Earl of Radnor

Earl of Radnor is a title which has been created twice. It was first created in the Peerage of England in 1679 for John Robartes, 2nd Baron Robartes, a notable political figure of the reign of Charles II. He was made Viscount Bodmin at the same time. Robartes was the son of Richard Robartes, who had been created Baronet in July 1621[1] and Baron Robartes, of Truro, in the Peerage of England in 1626. All three titles became extinct on the death of the fourth Earl in 1757. Anna Maria Hunt, great-niece of the fourth Earl, married the Hon. Charles Bagenal-Agar, youngest son of James Agar, 1st Viscount Clifden of Gowran. Their son Thomas James Agar-Robartes was created Baron Robartes in 1869. For more information on this title, see the Viscount Clifden.

The earldom was created for a second time in the Peerage of Great Britain in 1765 when William Bouverie, 2nd Viscount Folkestone, was made Earl of Radnor. The Bouverie family descends from William des Bouverie, a prominent London merchant. He was created a baronet, of St Catherine Cree Church, London, in the Baronetage of Great Britain in 1714. His eldest son, the second Baronet, represented Shaftesbury in the House of Commons. He was succeeded by his younger brother, the third Baronet. He sat as Member of Parliament for Salisbury until he was raised to the Peerage of Great Britain as Baron Longford and Viscount Folkestone in 1747.

His son, the second Viscount, also represented Salisbury in Parliament. In 1765 he was made Baron Pleydell-Bouverie, of Coleshill in the County of Berkshire, and Earl of Radnor. The earldom was created with remainder, failing heirs male of his body, to the heirs male of his father. Both peerages were in the Peerage of Great Britain. He was succeeded by his son, the second Earl. He was Member of Parliament for Salisbury and served as Lord Lieutenant of Berkshire. The second Earl assumed the additional surname of Pleydell after succeeding to the estates of his maternal grandfather, Sir Mark Stuart Pleydell, 1st Baronet (see Pleydell Baronets). His son, the third Earl, represented Downton and Salisbury in the House of Commons. On his death the titles passed to his son, the fourth Earl. He served as Lord Lieutenant of Wiltshire.

He was succeeded by his son, the fifth Earl. He sat as Conservative Member of Parliament for South Wiltshire and Enfield and held political office as Treasurer of the Household from 1885 to 1886 under Lord Salisbury. His son, the sixth Earl, represented Wilton (also known as South Wiltshire) in Parliament as a Conservative and served as Lord Lieutenant of Wiltshire. He was succeeded by his son, the seventh Earl. He notably held the honorary posts of Keeper of the Privy Seal and Lord Warden of the Stannaries and was made a Knight of the Garter in 1962. As of 2009 the titles are held by his grandson, also William Pleydell-Bouverie, the 9th Earl of Radnor, who succeeded his father in 2008.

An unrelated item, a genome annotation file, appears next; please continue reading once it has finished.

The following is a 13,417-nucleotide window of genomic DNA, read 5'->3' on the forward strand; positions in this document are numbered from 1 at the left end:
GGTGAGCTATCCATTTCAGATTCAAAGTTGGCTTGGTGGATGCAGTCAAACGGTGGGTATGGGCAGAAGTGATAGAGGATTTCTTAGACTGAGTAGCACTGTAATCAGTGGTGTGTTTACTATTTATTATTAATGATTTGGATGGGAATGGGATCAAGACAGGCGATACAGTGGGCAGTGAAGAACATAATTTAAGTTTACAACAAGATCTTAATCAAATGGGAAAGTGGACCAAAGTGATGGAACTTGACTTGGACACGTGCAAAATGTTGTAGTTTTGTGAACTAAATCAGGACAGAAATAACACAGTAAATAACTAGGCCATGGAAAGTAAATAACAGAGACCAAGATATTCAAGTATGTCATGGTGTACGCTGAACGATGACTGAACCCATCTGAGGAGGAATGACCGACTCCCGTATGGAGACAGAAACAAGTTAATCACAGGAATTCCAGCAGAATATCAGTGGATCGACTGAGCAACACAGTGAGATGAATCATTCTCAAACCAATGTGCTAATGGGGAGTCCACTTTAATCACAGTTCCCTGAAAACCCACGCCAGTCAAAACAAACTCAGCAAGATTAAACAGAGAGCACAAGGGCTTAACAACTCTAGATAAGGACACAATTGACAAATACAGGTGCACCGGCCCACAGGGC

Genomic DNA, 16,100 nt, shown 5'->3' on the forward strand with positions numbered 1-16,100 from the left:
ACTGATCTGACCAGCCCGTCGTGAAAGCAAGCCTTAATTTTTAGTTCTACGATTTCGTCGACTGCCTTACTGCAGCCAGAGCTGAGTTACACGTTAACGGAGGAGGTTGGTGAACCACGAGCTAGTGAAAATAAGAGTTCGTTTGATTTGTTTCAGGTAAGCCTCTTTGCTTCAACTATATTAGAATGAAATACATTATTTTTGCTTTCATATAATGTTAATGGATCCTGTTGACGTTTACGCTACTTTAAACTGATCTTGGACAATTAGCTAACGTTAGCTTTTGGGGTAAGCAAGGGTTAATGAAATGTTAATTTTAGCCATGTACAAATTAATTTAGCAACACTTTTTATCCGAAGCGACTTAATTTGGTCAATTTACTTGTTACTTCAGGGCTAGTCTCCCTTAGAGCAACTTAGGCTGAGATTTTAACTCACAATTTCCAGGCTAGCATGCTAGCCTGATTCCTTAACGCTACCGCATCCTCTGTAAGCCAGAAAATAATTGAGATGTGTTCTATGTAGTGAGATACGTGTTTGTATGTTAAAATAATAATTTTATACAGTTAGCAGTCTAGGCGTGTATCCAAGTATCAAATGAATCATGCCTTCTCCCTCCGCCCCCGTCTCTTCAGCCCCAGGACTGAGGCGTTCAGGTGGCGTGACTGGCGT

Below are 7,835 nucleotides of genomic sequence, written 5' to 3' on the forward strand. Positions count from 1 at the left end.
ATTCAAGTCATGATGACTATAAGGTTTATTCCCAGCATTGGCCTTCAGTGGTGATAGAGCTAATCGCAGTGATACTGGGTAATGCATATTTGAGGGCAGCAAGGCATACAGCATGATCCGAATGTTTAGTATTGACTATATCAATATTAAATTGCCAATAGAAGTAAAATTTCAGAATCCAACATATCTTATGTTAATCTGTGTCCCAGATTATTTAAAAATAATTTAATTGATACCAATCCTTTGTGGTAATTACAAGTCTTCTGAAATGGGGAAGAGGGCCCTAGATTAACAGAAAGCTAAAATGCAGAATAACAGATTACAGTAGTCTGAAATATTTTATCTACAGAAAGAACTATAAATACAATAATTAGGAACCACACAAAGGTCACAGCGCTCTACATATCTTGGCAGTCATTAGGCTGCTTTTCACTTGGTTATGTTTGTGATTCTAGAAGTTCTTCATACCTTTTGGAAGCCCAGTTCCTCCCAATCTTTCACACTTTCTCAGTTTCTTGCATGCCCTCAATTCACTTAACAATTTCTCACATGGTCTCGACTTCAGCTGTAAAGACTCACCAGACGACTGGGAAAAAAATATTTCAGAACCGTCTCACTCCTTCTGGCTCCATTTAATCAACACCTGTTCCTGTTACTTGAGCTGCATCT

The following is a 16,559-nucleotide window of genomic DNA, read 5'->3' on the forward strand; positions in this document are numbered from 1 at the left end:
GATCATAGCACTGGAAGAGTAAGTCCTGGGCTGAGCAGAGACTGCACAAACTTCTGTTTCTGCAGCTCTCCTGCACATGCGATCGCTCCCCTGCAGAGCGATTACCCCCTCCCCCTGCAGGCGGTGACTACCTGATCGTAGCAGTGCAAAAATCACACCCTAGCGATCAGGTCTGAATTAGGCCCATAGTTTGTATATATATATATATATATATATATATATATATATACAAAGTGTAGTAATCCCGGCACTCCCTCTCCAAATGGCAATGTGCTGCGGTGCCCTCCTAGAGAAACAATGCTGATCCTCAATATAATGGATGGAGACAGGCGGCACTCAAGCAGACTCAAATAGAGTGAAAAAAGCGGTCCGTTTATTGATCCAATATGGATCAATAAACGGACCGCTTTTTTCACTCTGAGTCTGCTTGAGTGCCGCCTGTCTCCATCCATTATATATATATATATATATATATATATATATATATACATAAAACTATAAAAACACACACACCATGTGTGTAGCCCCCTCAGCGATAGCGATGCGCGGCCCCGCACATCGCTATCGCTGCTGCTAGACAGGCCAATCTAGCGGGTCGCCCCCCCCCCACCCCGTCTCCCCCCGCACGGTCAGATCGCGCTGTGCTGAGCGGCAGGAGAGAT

Successive Earls of Radnor were governors of the French Hospital from the eighteenth century to 2015.[2]

The family seat are Longford Castle, near Salisbury, Wiltshire, and Alward House, near Alderbury, Wiltshire.

Barons Robartes, first creation (1625)

Earls of Radnor, first creation (1679)

des Bouverie baronets, of St Catherine Cree Church (1714)

Viscounts Folkestone (1747)

Earls of Radnor, second creation (1765)

The heir apparent is the present holder's eldest son Jacob Pleydell-Bouverie, Viscount Folkestone (born 1999)

Ancestry and extended family

In the course of an episode of the Dutch television show Verborgen Verleden, which is similar to the British Who Do You Think You Are?, the Dutch architect Jan des Bouvrie found that his family was descended from Jehan de le Bouvrie (born about 1480), of Sainghin-en-Mélantois, where his widow, Jeanne de la Motte, inherited a farm with four cows and two horses in 1543. A grandson of Jehan, the merchant Lawrence de Bouverie, born in Sainghin, migrated to England, where his descendant William des Bouverie became the ancestor of the Earls of Radnor. Jan des Bouvrie hoped to meet the present-day Lord Radnor, but was unsuccessful, as Radnor would not agree to meet him.[3]

See also


  1. George Edward Cokayne Complete Baronetage Volume 1 1900.
  2. Incorporated in 1718, the hospital founded in Finsbury for poor French Protestants and their descendants, moved to a purpose-built hospital designed by Roumieu in Victoria Park, Hackney, then to Compton's Lea, Horsham, West Sussex and is now located in Rochester, Kent. Today it provides sheltered housing for people of Huguenot descent. See: Tessa Murdoch and Randolph Vigne with foreword by Jacob Pleydell-Bouverie, 8th Earl of Radnor, The French Hospital in England: Its Huguenot History and Collections Cambridge: John Adamson ISBN 978-0-9524322-7-2.
  3. Verborgen Verleden, season 5, episode 6 (Jan des Bouvrie) at npo.nl (in Dutch)


  • Kidd, Charles, Williamson, David (editors). Debrett's Peerage and Baronetage (1990 edition). New York: St Martin's Press, 1990,
  • Leigh Rayment's Peerage Pages
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